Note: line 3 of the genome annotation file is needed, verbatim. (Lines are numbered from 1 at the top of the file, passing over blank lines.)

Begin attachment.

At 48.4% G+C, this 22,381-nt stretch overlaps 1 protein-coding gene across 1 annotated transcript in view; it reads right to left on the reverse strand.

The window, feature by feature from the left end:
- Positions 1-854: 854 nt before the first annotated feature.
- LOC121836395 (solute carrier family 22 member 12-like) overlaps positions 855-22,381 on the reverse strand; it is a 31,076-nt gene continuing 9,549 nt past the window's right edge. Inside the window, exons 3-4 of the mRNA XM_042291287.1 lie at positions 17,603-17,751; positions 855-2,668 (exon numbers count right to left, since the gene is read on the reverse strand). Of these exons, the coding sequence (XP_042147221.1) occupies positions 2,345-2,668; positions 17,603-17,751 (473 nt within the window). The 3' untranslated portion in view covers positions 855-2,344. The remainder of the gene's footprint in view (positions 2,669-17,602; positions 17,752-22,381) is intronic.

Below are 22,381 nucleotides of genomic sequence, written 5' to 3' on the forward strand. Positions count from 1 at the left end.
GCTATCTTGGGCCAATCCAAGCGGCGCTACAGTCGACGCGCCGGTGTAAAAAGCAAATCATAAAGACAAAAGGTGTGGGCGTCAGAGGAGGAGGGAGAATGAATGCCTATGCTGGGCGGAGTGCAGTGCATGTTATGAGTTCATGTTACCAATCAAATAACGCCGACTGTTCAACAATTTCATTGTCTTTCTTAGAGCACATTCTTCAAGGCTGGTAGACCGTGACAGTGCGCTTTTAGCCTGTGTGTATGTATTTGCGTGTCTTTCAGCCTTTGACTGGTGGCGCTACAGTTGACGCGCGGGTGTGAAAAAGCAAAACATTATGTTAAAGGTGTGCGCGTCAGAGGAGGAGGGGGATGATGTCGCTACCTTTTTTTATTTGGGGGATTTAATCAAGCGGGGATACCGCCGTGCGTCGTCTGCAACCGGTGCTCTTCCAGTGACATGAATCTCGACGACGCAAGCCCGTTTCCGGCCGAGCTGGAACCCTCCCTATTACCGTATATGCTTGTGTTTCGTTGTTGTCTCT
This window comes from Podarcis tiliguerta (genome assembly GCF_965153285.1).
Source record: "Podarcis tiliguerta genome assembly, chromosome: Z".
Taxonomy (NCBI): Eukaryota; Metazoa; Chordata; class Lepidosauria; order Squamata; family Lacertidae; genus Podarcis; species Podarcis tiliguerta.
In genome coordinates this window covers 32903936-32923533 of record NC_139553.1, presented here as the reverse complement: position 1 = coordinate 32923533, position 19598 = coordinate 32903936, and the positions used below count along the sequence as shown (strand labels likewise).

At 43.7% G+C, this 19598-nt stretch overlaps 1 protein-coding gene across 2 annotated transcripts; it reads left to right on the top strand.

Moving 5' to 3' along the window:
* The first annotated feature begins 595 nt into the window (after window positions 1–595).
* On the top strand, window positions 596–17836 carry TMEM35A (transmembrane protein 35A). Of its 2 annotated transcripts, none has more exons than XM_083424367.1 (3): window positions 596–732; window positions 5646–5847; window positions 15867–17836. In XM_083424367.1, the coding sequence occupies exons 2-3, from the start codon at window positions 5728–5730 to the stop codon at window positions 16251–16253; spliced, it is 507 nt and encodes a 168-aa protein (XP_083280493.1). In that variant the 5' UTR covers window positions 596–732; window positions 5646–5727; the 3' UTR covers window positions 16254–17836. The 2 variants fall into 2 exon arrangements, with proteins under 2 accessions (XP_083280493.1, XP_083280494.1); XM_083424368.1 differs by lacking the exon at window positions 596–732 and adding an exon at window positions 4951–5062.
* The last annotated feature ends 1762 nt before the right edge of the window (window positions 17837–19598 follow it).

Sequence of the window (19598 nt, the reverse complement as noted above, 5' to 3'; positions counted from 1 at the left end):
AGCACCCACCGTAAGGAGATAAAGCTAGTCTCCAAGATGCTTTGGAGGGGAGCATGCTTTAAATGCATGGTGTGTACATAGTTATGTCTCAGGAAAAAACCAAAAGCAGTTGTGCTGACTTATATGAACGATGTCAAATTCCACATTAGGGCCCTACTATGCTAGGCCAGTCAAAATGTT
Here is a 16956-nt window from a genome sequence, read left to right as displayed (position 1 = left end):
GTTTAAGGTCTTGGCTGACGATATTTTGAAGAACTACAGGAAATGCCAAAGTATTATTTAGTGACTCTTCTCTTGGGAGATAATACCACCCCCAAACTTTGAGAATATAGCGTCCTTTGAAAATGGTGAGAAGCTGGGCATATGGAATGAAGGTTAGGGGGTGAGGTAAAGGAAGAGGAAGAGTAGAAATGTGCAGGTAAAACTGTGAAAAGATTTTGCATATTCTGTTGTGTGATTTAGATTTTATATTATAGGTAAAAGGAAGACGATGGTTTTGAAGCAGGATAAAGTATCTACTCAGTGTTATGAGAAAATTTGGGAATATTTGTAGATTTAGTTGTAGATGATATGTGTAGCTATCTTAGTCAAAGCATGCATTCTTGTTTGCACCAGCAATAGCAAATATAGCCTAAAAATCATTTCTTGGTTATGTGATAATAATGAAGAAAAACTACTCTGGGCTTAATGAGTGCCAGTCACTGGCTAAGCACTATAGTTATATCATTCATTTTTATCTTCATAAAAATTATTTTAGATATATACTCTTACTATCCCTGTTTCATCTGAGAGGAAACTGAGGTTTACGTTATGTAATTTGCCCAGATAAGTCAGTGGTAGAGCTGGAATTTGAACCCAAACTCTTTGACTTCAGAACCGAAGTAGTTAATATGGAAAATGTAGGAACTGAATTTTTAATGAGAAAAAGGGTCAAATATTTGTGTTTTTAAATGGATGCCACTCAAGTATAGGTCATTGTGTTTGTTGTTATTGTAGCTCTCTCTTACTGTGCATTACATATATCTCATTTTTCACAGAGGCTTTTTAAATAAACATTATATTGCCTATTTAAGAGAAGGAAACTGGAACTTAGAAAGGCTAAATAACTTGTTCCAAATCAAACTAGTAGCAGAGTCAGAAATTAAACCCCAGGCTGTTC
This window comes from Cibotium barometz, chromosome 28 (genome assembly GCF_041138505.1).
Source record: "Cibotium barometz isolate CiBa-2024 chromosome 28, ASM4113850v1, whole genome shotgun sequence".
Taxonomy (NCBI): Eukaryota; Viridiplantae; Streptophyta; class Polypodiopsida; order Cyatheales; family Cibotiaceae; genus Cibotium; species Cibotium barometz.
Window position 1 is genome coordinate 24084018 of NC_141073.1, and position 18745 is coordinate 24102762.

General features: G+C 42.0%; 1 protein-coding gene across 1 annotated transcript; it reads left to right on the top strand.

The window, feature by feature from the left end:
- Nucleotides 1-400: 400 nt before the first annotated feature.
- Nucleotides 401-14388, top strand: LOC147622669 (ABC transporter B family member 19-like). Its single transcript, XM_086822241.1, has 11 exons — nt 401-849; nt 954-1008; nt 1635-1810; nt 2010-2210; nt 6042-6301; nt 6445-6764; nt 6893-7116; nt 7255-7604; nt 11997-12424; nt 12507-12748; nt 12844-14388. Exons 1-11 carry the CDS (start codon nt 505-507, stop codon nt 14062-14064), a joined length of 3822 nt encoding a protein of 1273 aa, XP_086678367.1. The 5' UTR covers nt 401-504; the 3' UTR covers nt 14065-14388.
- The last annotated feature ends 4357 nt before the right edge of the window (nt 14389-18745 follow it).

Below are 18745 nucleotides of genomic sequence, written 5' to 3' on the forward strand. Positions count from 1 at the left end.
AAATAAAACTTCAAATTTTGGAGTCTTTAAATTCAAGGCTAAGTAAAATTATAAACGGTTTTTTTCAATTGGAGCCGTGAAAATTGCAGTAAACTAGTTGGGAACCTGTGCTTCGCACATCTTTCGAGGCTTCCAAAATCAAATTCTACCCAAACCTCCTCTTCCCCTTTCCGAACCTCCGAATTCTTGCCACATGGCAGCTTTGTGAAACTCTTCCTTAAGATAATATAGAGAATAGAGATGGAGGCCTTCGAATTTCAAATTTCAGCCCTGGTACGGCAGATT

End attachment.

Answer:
- Positions 1-854: 854 nt before the first annotated feature.